Richard Curtis


Is Apple Tablet Real or Mythical?

When Kassia Krozser referred to the forthcoming Apple tablet as the “Apple Unicorn” I emailed her to ask if she knew something that no civilian outside of Apple knows. Or was it a joke? If it was a joke it was a damn good one.

It’s a joke. Someone started referring to the tablet as a Unicorn because no one had ever seen it but everyone was ascribing magical properties to it.

I fell for it because “Unicorn” happens to be a splendid name for an e-book reader, especially compared to the litany of dumb ones we have been reciting for the last year or two. “The name has, oddly (or not), found traction in all sorts of media,” Kassia writes, “and there’s even a Unicorn hashtag on Twitter.”

Of course, if the name of Apple’s tablet truly turns out to be Unicorn the joke would be on Apple. But right now, Las Vegas money is strongly behind “iSlate”. Forty-eight hours or so from now we’ll all know.

Richard Curtis


Apres Kindle Le Deluge. A Guide for the Perplexed

Scorecard here! Can’t tell yer e-book readers without a scorecard!

That seems to be the consensus of bloggers covering the recent Consumer Electronics Show held in Las Vegas. Inspired by the success of the Kindle, Sony eReader, and Nook, a host of would-be Kindle-killers and Nookslayers has flooded the marketplace with lookalikes, playalikes and costalikes. Consumers who’ve been sitting on the sidelines waiting for a second generation of e-readers are now shaking their heads in confusion. Huffington Post has produced a handy-dandy guide for the perplexed with photos and thumbnail descriptions of each device. Just click here, then go the red navigation bar and click “Next” to view a complete array of current e-book reader choices. It may answer your questions. Or it may leave you as mixed up as ever.

So…with so many gadgets to choose among and factors to compare, is there a simple single decisive criterion to guide us home? In fact there is: Content. All things being more or less equal, you can’t go too wrong selecting a reader with a rich library or store of books, magazines, newspapers and other publications.

A case in point is a device displayed at the Consumer Electronic Show called the Skiff Reader. Dan Nosowitz, Gizmodo’s reviewer, gave it high marks for beauty, slimness, weight, screen size and functionality: “I just got a chance to play with the big-screened, touchscreened Skiff Reader, which is targeted at periodicals. It’s incredibly thin, incredibly light, and they’ve even got a color screen prototype—Kindle and Nook should be scared.”

They should be scared but they won’t be for one simple reason: Skiff does not have a store or library of content behind it. “Kindle and Nook waltzed into this world with massive and well-known stores behind them,” says Gizmodo, “and the Skiff is creating one from scratch. They’ve got a lot of publishers behind them, but the store right now is pretty bare. Of course, since it’s not out yet, this may all be a moot point—but I wonder if their scrappy little store can compete with Amazon and Barnes & Noble.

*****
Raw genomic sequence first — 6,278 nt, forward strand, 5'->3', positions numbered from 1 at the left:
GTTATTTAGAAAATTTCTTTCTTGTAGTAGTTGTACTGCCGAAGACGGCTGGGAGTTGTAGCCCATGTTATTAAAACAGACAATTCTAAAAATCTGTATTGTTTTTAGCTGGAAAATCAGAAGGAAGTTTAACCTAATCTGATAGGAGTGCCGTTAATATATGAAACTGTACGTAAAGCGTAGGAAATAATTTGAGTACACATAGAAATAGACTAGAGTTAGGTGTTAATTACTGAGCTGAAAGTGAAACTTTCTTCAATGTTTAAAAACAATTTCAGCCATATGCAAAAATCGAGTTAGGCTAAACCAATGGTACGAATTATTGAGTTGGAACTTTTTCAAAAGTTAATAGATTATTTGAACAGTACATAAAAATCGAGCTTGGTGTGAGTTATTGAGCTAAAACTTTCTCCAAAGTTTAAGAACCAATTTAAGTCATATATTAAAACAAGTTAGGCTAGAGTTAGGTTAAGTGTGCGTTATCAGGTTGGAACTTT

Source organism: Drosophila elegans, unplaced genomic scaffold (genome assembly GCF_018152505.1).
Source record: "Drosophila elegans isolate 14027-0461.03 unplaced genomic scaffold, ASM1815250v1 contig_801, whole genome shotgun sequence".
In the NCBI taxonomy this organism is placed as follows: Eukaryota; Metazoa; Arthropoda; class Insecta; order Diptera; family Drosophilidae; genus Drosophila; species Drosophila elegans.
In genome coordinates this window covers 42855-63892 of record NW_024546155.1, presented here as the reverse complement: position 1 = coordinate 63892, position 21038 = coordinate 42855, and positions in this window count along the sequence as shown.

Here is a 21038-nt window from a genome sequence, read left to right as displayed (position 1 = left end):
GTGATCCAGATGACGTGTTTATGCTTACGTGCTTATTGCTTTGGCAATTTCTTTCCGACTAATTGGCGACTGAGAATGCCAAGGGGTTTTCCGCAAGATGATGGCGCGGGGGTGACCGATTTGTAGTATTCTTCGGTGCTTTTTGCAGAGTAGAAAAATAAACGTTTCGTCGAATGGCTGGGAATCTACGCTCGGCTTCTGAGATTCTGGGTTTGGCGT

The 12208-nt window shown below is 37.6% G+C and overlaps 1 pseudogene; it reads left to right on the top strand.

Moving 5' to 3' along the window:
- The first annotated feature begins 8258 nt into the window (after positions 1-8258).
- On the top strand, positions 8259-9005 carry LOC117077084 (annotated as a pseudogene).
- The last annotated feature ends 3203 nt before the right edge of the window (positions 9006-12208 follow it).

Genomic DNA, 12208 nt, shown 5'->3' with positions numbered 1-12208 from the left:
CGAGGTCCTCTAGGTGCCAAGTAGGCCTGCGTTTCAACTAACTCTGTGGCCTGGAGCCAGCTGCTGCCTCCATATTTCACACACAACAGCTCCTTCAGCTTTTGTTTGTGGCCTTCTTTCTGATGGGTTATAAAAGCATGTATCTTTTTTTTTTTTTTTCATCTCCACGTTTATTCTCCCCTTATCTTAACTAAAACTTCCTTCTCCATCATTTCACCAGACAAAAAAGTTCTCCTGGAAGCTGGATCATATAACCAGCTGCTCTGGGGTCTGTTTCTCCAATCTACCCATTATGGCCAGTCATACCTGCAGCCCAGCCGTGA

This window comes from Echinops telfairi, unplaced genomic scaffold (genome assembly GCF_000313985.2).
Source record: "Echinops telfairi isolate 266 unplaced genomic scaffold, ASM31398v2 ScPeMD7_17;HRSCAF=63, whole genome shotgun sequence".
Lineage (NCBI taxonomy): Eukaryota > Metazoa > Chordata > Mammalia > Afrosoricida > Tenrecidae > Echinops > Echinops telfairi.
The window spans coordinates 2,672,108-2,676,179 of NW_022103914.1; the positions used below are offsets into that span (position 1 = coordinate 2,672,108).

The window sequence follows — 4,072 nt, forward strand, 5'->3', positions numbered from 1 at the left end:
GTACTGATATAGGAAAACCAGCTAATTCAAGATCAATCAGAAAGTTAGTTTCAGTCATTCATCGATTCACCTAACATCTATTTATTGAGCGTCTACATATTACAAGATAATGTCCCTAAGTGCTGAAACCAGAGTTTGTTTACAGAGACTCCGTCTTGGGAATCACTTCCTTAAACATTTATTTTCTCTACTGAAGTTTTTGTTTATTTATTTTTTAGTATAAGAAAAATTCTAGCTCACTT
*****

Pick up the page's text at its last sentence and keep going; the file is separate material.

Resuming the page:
Wilson Rothman, blogging for Gawker, states the case for content even more bluntly in a posting titled There Are Officially Too Many E-Book Readers. A lot of consumers, he writes, “will buy some $100 reader, then wonder why they can’t borrow books from their friend who has a Nook, or can’t get the same stuff that’s sold on the Kindle.”

Rothman also raises a very important point: if the new breed of cheap e-book readers doesn’t carry legitimate content, customers might turn to file-sharing pirates for it. “Cheap e-ink readers will essentially be targeted at people with libraries of pirated books,” he says.

What’s a consumer to do? Rothman seems to be urging us to wait a little longer until full color, multitouch tablets reach the marketplace. “E-ink is an interim technology, a stopgap measure to keep our attention till we have full-color video tablets (slates?) whose batteries last for ‘days’.”

Rothman’s bottom line? “Go Kindle, wait for a cheap-as-hell reader, pray for a slate, or buy a book. A real paper-and-ink book.

Richard Curtis


Will iSlate Battery Carry the Load?

We hate to rain on iSlate’s apotheosis, but some of us are wondering about battery life.

A portable computer is only as good as its battery. A blogger with the handle of “Andrew”, writing for TabletPCReview.com, said that “Whenever we review notebooks one of the questions that always needs to be answered is, what’s the battery life like on this tablet? We all know manufacturers overstate the quoted battery life for a system, probably because they test for battery life under ideal conditions for getting a high number. For example, wireless off, processor underclocked, system idle, LCD brightness set to low, no DVD and so on. So when your notebook with a quoted 5 hour battery life actually gets three hours, you’re left wondering what happened to those other two hours the manufacturer got?

Andrew wrote that in 2007, but the fundamental issues have not changed since then.